Disposing of Old Computer Equipment
By Lasa Information Systems Team
Many voluntary organisations that have been using IT for several years are now looking to upgrade their technology and will have old equipment they need to dispose of. This article looks at options and issues for organisations wishing to do this safely and in accordance with the relevant laws.
In 2003 the European Union (EU) introduced legislation one of the aims of which is to reduce the impact of electrical and electronic equipment on the environment.
The EU Waste Electrical and Electronic Equipment Directive (WEEE) came into force on 13th February 2003. The directive encourages and sets criteria for the collection, treatment, recycling and recovery of waste electrical and electronic equipment including PCs, servers, printers, network equipment, peripherals and telephone equipment.
From August 2004 EU Member states have been required to have WEEE and a related piece of legislation, the Directive on the Restriction of the Use of Certain Hazardous Substances in Electrical and Electronic Equipment (RoHS) on their statute books. Schemes to allow users to return their waste products free of charge, and manufacturers are expected to fund suitable methods to facilitate this disposal have been in place since August 2005.
Our advice is that a typical voluntary organisation's IT strategy should ideally include budgeting to replace computers and other IT equipment on a 4-5 year rolling program. This is because current software generally requires higher hardware specifications and may not run on older equipment. Also hardware will eventually fail and need to be replaced. When it ceases to be economical or practical to upgrade a particular piece of IT equipment, or to salvage parts and recycle them for use in other equipment internally, organisations will be looking at replacement kit and will likely have old equipment to get rid of. Equipment that may be beyond its useful life for one organisation may be of use to someone else e.g. schools, charities, individuals etc. For example, computers can be refurbished and passed on, or if not, various parts such as hard drives and memory can be reused in refurbished machines. Where refurbishment or recycling of individual parts is not an option, equipment needs to be broken down and any harmful toxic elements removed and disposed of safely. The effect of EU legislation means that it is no longer an option for organisations to chuck their old equipment in a skip to be disposed of in a landfill site.
There are dozens of companies that refurbish computers and who might be willing to take your old equipment off your hands. Not just computers either. Some companies will take old printers, telephones, mobile phones, Personal Digital Assistants (PDA), handheld computers etc., almost anything electronic that can be recycled. There are several things to look out for though. What to look for:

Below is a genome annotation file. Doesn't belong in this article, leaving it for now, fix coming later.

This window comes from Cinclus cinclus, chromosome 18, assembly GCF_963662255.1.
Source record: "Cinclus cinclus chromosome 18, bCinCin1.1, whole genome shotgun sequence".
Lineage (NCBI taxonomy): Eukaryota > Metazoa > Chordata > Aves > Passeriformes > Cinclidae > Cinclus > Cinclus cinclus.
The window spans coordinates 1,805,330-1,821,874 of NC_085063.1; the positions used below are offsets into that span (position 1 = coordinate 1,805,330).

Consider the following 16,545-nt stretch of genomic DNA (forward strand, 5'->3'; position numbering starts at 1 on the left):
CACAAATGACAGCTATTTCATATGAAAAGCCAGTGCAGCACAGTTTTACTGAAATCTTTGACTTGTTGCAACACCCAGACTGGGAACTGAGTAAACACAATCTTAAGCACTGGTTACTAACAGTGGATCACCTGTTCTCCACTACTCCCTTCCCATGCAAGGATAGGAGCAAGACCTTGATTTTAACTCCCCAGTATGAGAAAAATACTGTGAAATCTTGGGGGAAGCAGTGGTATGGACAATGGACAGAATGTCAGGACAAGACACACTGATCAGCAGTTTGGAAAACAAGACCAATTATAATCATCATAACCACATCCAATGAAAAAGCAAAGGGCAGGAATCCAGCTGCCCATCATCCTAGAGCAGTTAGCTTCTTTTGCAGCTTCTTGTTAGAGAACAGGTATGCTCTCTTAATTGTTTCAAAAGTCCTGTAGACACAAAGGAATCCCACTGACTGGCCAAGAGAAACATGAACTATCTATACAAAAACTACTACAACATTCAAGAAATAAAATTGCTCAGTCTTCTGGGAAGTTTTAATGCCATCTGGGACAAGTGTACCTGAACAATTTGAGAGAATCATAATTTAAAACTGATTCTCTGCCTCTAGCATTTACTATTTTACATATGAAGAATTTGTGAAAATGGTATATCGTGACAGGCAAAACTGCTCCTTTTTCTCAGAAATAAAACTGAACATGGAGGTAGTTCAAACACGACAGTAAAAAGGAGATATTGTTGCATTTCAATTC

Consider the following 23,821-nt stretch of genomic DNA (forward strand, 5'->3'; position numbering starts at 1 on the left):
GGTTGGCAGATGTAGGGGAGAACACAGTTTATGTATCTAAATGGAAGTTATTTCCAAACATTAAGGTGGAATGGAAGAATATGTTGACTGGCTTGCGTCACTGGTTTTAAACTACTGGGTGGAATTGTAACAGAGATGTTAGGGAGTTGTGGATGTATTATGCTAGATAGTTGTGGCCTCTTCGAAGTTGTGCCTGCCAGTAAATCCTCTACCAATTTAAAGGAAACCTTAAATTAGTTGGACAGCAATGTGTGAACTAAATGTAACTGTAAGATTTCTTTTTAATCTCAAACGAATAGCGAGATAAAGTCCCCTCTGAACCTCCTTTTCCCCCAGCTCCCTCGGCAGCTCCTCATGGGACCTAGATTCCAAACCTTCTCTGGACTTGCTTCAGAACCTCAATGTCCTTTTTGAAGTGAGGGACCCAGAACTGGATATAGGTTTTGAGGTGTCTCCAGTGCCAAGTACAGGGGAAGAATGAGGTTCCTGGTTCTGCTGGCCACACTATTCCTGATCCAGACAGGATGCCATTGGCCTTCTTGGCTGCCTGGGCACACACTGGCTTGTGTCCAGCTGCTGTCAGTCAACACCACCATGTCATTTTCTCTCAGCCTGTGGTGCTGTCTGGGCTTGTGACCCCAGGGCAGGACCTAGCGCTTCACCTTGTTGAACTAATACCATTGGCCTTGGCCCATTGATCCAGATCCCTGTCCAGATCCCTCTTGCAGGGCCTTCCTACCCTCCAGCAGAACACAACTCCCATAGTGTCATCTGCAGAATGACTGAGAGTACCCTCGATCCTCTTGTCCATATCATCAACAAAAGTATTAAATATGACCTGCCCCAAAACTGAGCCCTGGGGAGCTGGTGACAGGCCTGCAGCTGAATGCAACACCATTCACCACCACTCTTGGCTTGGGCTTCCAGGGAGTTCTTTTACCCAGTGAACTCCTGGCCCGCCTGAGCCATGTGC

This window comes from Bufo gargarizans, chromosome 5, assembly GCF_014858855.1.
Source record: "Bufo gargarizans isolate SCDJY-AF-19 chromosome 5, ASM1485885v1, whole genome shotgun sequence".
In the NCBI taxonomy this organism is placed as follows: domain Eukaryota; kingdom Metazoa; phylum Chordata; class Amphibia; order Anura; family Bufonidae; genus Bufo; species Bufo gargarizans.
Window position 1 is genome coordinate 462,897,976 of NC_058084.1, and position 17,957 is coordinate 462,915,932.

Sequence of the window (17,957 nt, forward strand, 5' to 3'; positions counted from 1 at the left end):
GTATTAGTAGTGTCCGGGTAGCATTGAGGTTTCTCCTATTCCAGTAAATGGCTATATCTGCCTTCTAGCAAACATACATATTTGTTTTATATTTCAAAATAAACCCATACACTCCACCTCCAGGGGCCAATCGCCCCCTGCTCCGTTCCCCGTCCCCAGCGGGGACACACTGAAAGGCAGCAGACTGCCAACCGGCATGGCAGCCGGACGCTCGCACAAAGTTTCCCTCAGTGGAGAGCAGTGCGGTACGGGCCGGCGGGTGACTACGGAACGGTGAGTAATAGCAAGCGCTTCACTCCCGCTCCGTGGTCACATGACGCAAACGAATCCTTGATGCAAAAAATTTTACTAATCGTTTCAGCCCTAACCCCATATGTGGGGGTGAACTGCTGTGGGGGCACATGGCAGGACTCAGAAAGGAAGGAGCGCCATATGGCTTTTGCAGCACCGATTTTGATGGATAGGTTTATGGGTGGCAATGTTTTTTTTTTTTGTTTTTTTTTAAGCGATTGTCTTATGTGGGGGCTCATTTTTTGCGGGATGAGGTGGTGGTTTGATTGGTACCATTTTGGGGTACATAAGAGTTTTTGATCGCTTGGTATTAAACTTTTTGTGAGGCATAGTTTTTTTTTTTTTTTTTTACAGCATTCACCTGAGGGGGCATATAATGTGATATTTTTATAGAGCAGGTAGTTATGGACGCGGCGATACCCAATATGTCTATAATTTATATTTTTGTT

Some companies will only take equipment that meets a certain specification or are only interested in large numbers of computers or other IT equipment. For example they may only be interested in computers with Pentium III processor or higher. If your old equipment is a bunch of Pentium IIs, or you only have the odd one or two computers to get rid of you will need to look elsewhere.
Will they collect and if so for how much?
Some companies will arrange collection of your old equipment. In other cases, you may be responsible for getting the equipment to them. Often companies will charge at least a small fee. The fee is usually to cover their costs to dispose of any equipment that can't be refurbished and / or any components that can't be recycled. Other companies or organisations may be able to collect your equipment for free.
Secure cleaning of hard disk drives
Whenever you are getting rid of computers including PCs and servers, you should ensure that the company collecting will guarantee to securely wipe all data from hard disks before refurbishing or recycling. Use only licensed or accredited companies. As a precaution you should delete all files and reformat hard disks before disposal (although be aware that this is not enough to make your data irrecoverable). If your data is highly confidential or sensitive you should consider removing hard drives (and possibly even destroying them) before letting them off the premises.
Where computers are going to after recycling or refurbishment
Many companies and organisations involved in computer recycling or refurbishing supply equipment to organisations such as schools and charities in the UK or abroad. Others will sell to anyone. Your organisation may wish to support particular projects. If this is important to you, choose your disposal company accordingly.
More information and resources
- Environment Agency information on WEEE
- Electrical and electronic equipment recycling information sheet from Waste Watch
Computer Recycling / Refurbishment
- Realise IT Network - Information and advice on computer disposal. Database of computer recyclers and refurbishers
- Waste Online list of computer recyclers and refurbishers
- IT for Charities - list of computer recyclers and refurbishers
- Computer Aid - non profit supplier of computers to developing countries
Published: 25th February 2005 Reviewed: 13th July 2007
Copyright © 2005 Lasa Information Systems Team